“It’s like having an elder person in the family, and you always came late to the house, so you won’t be able to know what’s going on, but I think it’s important that we make sure that we follow these guidelines.”

I have been around some of the artiste sessions, and one thing that many artistes and their managers’ luck is post-mortem of their brand new songs.

Regardless of the artiste’s status in the industry, having someone who ensures that every aspect aligns with the plan.

In the same vein, a music video director, Deo Abel, emphasises creating videos that aren’t too explicit for all audiences.

While he admits not thoroughly going through the guidelines, he believes in creating content that is morally correct.

“Before I submit a video to the artistes, I normally share the idea that certain footage may be very explicit for the public, so we discuss what to do next from the video,”

However, Director Deo Abel confirmed that he didn’t go through the guidelines despite being there the whole time.

And that’s why these artiste ended up in Basata, because not all of them took the time to read the guidelines, which are the most important part of their music career.

Deo further added that what BASATA did was something interesting because it showed that, as leaders in society, they’re supposed to be upfront in everything.

Twaah Mabantu from the Mabantu crew, a Bongo Flava artiste, on the other hand, asserts their commitment to ethical music creation.

He mentions that Mabantu usually collaborates with their team to ensure songs uphold good morals, aligning with BASATA’s guidelines.

“I believe, if you’ve investigated, we are one of the artistes who are not often in the BASATA scene because we do what is required in terms of good ethics in Bongo Flava music,” he says

Further explaining, “We usually sit down with some individuals from our team and ensure the best way to create a song that upholds good morals before releasing it for the public to listen to”.

Mabantu, Bongo Flava duo. PHOTO | FILE

But Twaah confirms that, as Mabantu, they agree with the guidelines by 80 percent.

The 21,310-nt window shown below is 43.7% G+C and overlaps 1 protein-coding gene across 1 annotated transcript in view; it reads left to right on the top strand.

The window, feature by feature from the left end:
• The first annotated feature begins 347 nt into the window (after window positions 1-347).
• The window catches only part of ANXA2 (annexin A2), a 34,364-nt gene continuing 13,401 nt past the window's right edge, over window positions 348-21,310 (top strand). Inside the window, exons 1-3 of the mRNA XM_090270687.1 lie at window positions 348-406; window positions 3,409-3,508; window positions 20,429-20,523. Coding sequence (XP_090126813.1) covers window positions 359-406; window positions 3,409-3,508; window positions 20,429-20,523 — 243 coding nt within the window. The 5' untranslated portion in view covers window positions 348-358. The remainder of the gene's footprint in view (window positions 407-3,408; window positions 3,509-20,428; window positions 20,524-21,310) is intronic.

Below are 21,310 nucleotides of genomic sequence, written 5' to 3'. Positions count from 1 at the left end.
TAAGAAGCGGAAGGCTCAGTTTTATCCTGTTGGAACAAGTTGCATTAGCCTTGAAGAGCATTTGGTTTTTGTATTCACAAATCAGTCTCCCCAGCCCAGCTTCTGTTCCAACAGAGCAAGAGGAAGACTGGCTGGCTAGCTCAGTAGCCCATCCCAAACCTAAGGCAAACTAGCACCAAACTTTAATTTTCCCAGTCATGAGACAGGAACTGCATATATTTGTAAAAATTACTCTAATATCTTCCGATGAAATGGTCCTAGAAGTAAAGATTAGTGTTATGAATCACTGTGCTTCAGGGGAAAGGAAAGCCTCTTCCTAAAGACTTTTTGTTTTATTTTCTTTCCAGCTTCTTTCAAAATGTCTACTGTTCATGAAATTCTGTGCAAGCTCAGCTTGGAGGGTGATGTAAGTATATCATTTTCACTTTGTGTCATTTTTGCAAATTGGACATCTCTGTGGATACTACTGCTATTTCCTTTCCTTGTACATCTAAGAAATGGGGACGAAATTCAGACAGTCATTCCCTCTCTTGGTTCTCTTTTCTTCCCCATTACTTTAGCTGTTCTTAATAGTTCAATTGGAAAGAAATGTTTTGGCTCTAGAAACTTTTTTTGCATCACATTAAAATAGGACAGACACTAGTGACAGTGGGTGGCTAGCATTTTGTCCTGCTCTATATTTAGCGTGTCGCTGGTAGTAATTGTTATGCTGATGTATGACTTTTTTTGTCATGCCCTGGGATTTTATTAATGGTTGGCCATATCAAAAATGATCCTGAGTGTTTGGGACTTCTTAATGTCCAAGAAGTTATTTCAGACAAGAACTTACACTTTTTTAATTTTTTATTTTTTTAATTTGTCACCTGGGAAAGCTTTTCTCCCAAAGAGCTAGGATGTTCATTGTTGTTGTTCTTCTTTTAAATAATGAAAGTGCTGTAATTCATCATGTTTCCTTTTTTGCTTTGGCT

As you know Mabantu by their songs, it turns out they’ve been following the guidelines; that’s why they’ve never been called by the council.

Despite varying perspectives, there is an overall appreciation for BASATA’s role in guiding the industry.

Artistes acknowledge the need for continuous dialogue and understanding to strike a balance between creative freedom and ethical responsibility.

Speaking with BASATA’s secretary general, Kedmon Mapana, he shared that hakuna cha mswalie mtume, meaning there will be no exception.

“Artistes have long complained when we limit their work, claiming that they want direction to know how to create without obstacles. As a result, we have now given them guidelines that they can read and adopt,” he shares.

Mapana further added that they have been using different methods to spread information about the guidelines.

The council has been using a lot of different ways to make sure that all artistes are aware of the guidelines by cooperating with prominent artistes.

“Such as Roma and Diamond, as examples. And we have employed media outlets to ensure that the information reaches everywhere, eliminating the possibility of anyone claiming ignorance about the guidelines.”

Things to take note of are that, despite the guidelines, Basata still insists that the process of submitting songs for review is still in place.

Mapana insists that the guidelines are there to empower citizens to report works of art that aren’t good for society.

In the introduction of the guide, Basata states that the guide provides instructions for artistes, artiste managers, art producers, promoters, media outlets, owners of social media or digital platforms, transportation entities, distributors of artistic works, event hosts, DJs, composers, and other stakeholders.

All these stakeholders and society at large have a responsibility to uphold and adhere to ethical standards and report any breaches of ethics in accordance with policies, laws, regulations, and various guidelines or procedures that govern the arts sector.